It used to be the case that a landowner could provide permissive footpath access over their land within Countryside Stewardship schemes run by Defra and managed by Natural England. Such schemes enabled landowners to respond to local requests for access, without concern that new public rights of way would be created.
For landowners, as well as the financial incentive, permissive access could resolve problems with trespass and help build positive relationships with local people – perhaps securing local support for future land use proposals. For local people there were major benefits: schemes could provide a safe, shortcut route to the local school away from traffic, create an extra link between existing footpaths to complete a circular walk for dog walkers or provide access to interesting features and habitats not accessible along the established public rights of way network.
The option to enter into a permissive access agreement was removed from Higher Level Tier Countryside Stewardship schemes some years ago and almost all existing agreements have now come to an end. In some cases landowners have kept routes open, largely under pressure from local walkers but in many cases, access has reverted to that to which the public are legally entitled: mainly public rights of way and open access land. We have heard of local grumbles aimed at landowners where access has – quite fairly and properly – been closed to enable the land to be managed differently on conclusion of an agreement. We have heard of landowners under pressure to continue access via a new agreement with their parish council, providing access without payment. In a couple of cases we have heard of misconceived attempts to claim closed permissive routes as public rights of way.
It is not difficult to make a case for allowing landowners the option of entering into new permissive path schemes post-Brexit. This year has seen extraordinary pressure on parts of the public rights of way network, with the public taking to walking in the countryside as one of the few forms of exercise left during lockdown periods. In addition, the Government’s White Paper Planning for the Future promotes cycling and walking for sustainable travel, while health professionals continue to promote walking as the perfect regular exercise for many. Both recognise the wellbeing that results from being outside and, especially, in the countryside.
Consideration of the Government’s new Environmental Land Management (ELM) Schemes – where public money is to be provided in exchange for public goods – raises the thought that new support for public access to the countryside would be an obvious ‘public good’. So are permissive path agreements back on the agenda? In November, Defra published some detail on how farming would look and be supported after Brexit in The Path to Sustainable Farming: An Agricultural Transition Plan 2012 to 2024. New for Countryside Stewardship agreements starting from 2021 is the inclusion in Mid-Tier agreements of schoolchildren visits to farms “for educational experiences and for care farming visits”. Perhaps this is the start of a new generation having more understanding of, and interest in, how the countryside ‘works’? However, at present there is no information on any other public access in ELM Schemes, either by arranged visits, or along permissive paths.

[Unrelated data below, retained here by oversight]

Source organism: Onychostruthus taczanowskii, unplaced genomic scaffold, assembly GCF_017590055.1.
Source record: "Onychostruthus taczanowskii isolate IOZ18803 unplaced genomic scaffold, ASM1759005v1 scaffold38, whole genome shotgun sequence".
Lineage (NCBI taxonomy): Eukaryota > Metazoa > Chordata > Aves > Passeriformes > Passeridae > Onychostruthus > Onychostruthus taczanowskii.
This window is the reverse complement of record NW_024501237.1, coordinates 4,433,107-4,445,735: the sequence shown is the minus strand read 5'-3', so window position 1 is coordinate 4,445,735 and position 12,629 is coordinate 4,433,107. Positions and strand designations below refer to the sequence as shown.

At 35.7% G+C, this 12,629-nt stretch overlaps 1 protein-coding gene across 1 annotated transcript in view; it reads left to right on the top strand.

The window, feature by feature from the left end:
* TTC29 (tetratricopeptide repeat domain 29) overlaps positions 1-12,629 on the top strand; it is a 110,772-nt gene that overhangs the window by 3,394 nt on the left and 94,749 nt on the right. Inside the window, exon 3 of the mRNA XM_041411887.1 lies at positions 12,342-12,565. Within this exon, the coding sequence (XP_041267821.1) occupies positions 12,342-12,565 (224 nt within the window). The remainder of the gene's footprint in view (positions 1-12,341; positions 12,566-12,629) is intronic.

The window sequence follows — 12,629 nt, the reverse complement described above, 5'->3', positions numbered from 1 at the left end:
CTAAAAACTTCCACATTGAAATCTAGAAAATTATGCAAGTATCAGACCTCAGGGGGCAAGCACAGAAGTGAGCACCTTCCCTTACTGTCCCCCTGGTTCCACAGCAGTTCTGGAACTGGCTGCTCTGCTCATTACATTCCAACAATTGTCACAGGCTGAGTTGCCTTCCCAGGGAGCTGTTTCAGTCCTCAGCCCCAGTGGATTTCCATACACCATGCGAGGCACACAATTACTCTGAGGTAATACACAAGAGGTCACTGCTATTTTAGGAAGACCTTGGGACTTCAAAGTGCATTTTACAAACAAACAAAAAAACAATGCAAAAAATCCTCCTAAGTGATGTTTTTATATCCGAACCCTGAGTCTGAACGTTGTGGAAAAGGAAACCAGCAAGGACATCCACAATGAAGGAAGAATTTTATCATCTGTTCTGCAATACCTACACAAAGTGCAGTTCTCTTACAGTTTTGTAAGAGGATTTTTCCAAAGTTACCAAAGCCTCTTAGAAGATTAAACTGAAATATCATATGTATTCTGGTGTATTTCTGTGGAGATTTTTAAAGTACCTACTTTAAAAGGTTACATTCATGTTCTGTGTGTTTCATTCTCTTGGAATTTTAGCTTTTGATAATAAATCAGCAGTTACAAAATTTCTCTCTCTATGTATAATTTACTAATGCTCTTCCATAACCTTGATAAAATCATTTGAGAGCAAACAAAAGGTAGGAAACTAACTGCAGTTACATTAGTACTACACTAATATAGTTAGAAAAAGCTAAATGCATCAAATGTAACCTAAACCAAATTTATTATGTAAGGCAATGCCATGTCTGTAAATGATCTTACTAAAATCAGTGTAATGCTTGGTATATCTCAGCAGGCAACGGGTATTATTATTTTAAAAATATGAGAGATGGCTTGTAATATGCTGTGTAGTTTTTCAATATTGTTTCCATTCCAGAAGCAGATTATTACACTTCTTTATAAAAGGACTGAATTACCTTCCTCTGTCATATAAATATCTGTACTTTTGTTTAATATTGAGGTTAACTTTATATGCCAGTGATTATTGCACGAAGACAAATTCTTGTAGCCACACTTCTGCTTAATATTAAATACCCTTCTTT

There is still plenty of time for this to happen and perhaps proposals will be included, given that further announcements are due during 2021. One source indicates that landowners may be paid for making improvements to public rights of way, to make the network more accessible for all. Where routes still have stiles along them, perhaps farmers will be paid to replace them with kissing gates, easier for less mobile walkers? This could certainly be seen as public good.
In the meantime, walking, and the demand for access by local people, inevitably puts pressure on landowners to keep recorded routes clear and to ensure that walkers do not stray over land in an uncontrolled way. Any permissive access certainly needs to be controlled: by on-site signing to bring the basis upon which access is permitted to the attention of the user and perhaps by an agreement with the highway authority or parish council. This can set out important details such as maintenance responsibilities and where liability for the public’s presence rests. The worst case is to tolerate walkers with no management and to a degree that a new public right of way may come into existence.
Permissive access can be a win-win – but it does need to be managed, and if management is not provided within any government scheme for the foreseeable future, it falls to the landowner to take charge.
This article is from the winter 2020 / 2021 issue of Agricultural Brief, our newsletter for farmers, landowners and others involved in agriculture. To download the latest issue, please visit the newsletter section of our website.
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The content of this article is for general information only. It is not, and should not be taken as, legal advice. If you require any further information in relation to this article please contact the author in the first instance. Law covered as at January 2021.